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Last week I spent several hours at my 9-year-old’s school, helping children with their holiday gift purchase experience. It’s a program that my boys’ schools’ PTOs put on as a service for the children. For this particular school district, this was not a fund raiser. This is the fourth year in a row that I’ve done this, both in Nebraska and here in Florida, and it’s so enjoyable! Why do I love doing this? It certainly isn’t because of the top quality products being sold. It isn’t to get a sneak peek at what my sons might be getting me for Christmas, either….
I get the most joy out of watching kids come in with a budget and seeing them make gift choices for their parents, siblings, grandparents, aunts, uncles, cousins and friends.
It’s a great big math lesson!
The Kidz Korner Gift Shoppe program was started by two former PTA presidents who sought a “safe” environment for school-aged children to enjoy a holiday shopping experience, still allowing them to surprise their families and friends. The products offered are low-cost and come in a wide variety of price ranges and qualities. The shoppe focuses on tailored products for relatives, such as travel coffee mugs that say “#1 Mom” and “#1 Dad”. Or pendants that say “Grandma” with a heart.
At the Gift Shoppe I helped with last week, we offered items ranging from $0.25 to $12.50. In most of the price ranges were gifts tailored for men and women, old and young, serious and silly.
About a week prior to the Gift Shoppe opening, students were sent home with a gift planning guide envelope. Parents could establish a budget for their children, and list what relatives and friends towards which the budget could be applied. Money went into the envelope.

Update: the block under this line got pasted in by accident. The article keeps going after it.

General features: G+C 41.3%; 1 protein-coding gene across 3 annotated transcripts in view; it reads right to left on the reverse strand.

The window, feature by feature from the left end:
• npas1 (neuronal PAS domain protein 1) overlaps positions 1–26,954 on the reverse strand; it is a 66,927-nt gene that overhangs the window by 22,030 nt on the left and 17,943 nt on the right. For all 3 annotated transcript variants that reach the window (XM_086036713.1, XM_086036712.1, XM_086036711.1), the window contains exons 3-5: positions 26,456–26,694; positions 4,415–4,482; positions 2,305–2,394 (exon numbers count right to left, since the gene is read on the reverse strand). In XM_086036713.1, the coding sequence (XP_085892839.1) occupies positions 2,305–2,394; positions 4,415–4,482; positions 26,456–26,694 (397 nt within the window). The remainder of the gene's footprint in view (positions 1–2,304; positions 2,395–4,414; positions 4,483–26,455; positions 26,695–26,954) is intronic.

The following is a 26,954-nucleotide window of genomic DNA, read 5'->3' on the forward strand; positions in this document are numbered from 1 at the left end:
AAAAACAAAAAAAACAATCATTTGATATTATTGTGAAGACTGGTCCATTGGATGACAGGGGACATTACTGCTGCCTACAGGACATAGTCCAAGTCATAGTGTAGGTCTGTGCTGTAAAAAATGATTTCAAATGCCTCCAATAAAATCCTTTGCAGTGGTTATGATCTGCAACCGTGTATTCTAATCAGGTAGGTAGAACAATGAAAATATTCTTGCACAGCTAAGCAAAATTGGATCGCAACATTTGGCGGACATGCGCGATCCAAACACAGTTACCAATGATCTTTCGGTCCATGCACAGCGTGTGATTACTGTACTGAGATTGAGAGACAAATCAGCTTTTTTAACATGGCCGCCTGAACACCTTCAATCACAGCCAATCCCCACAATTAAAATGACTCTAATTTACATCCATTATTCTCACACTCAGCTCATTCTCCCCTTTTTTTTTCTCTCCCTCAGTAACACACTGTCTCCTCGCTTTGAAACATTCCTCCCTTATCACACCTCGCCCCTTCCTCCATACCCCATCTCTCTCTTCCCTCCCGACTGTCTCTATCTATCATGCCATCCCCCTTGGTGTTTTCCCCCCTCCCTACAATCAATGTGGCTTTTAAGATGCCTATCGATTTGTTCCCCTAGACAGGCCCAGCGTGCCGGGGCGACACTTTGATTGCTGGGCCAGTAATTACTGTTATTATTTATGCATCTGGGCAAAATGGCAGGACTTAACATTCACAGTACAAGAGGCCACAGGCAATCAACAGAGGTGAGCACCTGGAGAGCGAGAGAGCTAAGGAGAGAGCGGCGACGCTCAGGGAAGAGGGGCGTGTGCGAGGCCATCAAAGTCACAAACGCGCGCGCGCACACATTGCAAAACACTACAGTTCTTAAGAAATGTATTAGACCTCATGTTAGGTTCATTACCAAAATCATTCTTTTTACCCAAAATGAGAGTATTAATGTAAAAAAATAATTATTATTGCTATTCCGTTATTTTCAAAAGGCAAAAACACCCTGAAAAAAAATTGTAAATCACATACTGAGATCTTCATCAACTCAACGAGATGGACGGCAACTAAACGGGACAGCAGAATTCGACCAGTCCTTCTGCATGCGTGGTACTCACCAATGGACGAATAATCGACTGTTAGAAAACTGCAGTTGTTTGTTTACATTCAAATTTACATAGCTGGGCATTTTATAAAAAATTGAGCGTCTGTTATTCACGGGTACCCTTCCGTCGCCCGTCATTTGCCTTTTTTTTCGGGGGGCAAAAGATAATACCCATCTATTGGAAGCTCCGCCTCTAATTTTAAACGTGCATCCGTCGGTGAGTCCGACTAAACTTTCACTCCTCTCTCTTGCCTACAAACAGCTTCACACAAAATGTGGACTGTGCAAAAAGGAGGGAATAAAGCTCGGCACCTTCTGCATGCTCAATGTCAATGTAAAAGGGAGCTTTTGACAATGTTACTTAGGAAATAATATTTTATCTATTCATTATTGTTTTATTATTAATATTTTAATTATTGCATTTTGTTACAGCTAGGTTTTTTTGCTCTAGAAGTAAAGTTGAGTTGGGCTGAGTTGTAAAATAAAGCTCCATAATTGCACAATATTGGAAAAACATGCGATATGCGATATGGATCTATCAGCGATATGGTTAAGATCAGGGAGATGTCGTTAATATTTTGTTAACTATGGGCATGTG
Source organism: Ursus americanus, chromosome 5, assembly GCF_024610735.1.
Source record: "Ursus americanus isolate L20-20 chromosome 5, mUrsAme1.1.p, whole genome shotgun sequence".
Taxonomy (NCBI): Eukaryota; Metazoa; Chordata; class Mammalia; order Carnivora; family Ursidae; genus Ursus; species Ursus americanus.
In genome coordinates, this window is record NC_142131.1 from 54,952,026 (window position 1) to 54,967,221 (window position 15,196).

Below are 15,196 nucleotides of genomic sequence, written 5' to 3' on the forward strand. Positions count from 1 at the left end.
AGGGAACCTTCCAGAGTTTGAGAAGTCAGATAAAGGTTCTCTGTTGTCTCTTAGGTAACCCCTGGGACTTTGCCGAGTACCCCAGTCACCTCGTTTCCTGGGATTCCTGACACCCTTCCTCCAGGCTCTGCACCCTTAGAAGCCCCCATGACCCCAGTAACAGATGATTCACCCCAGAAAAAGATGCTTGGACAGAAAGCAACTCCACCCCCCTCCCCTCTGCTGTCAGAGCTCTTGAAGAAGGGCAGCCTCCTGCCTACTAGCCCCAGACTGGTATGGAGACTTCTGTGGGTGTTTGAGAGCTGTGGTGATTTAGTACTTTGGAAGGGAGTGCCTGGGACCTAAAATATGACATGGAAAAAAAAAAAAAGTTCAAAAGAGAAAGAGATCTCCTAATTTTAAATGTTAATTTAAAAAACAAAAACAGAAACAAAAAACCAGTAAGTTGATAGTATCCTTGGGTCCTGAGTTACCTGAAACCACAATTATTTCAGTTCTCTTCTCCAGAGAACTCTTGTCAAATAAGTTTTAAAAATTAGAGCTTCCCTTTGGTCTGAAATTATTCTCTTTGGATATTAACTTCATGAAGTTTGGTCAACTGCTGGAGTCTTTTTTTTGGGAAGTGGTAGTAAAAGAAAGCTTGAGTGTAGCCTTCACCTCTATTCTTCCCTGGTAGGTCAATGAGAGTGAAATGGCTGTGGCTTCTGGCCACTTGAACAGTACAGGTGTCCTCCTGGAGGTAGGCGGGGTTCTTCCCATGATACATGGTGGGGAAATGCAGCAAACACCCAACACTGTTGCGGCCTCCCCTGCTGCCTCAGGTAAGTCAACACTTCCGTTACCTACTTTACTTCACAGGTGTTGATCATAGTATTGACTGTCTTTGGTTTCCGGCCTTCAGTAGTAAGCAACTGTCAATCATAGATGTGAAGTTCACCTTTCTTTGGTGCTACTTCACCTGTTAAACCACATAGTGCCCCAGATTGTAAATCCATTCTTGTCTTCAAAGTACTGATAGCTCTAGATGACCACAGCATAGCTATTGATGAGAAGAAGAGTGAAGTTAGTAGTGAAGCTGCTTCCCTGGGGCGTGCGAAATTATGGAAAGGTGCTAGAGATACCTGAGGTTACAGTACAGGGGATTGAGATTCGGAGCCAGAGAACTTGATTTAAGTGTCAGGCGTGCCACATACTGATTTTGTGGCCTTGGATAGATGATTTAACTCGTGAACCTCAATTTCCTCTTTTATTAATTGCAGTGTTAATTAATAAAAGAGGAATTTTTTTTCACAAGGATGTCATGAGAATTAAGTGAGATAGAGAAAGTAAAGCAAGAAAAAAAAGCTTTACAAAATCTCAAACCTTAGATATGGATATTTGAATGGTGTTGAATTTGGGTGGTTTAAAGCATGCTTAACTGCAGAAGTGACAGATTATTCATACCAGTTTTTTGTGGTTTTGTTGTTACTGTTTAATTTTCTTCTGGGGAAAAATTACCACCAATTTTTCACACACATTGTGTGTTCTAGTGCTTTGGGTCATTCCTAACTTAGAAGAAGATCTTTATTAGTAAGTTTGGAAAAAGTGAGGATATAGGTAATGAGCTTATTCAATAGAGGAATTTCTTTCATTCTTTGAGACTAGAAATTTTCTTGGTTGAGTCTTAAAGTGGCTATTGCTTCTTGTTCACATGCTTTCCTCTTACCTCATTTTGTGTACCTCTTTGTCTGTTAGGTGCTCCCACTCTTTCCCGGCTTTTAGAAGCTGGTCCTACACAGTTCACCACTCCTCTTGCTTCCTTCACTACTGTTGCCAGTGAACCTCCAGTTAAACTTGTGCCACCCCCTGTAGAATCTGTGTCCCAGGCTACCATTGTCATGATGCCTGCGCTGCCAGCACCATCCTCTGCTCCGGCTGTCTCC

When I worked at this event in Nebraska, I was helping children ages 5-12 with their choices. Needless to say, the younger children needed the most help. Kindergarteners don’t all quite understand the differences between quarters, dimes and nickels. So they needed a lot of patience and guidance working through their holiday shopping.
At my oldest son’s school here in Florida, we were only working with 3rd-5th graders, so it was much easier for me to guide the students’ choices without having to spell out everything for them.
Your typical student came in with about a $20 budget, with instructions to shop for their parents, siblings and grandparents. Most of the students did a good job with the math on their own. Often I would be called upon to help check the kids’ addition. Or a student would ask me to help fine an optimum combination of gifts for Mom with a $5 budget.
These are not the highest quality products. They’re made in China, very simple quality. The website proclaims they’re “department store quality”, but I’m not so sure. Every year that my sons have shopped with this program, my husband and I, as well as the grandparents, definitely know that it’s the thought that counts.
One of the things I happen to LOVE about the Gift Shoppe is the gift wrapping that the experience includes. The PTO is provided with these nifty mylar gift bags. After the student pays for his/her gifts, they’re taken to a gift wrap station where a volunteer will wrap and label the gifts. So when the student comes home from school, he/she has wrapped gifts ready to go!
In conclusion, if your elementary school student has the opportunity to particulate in a “Santa Shoppe” or “Gift Shoppe” experience, I encourage it. It’s a great math lesson waiting to happen!
Several of us volunteers really got a kick out of some of the language on some of the products. I’ll leave you with this one, one of a number of coloring books that we recommended to the students for younger siblings.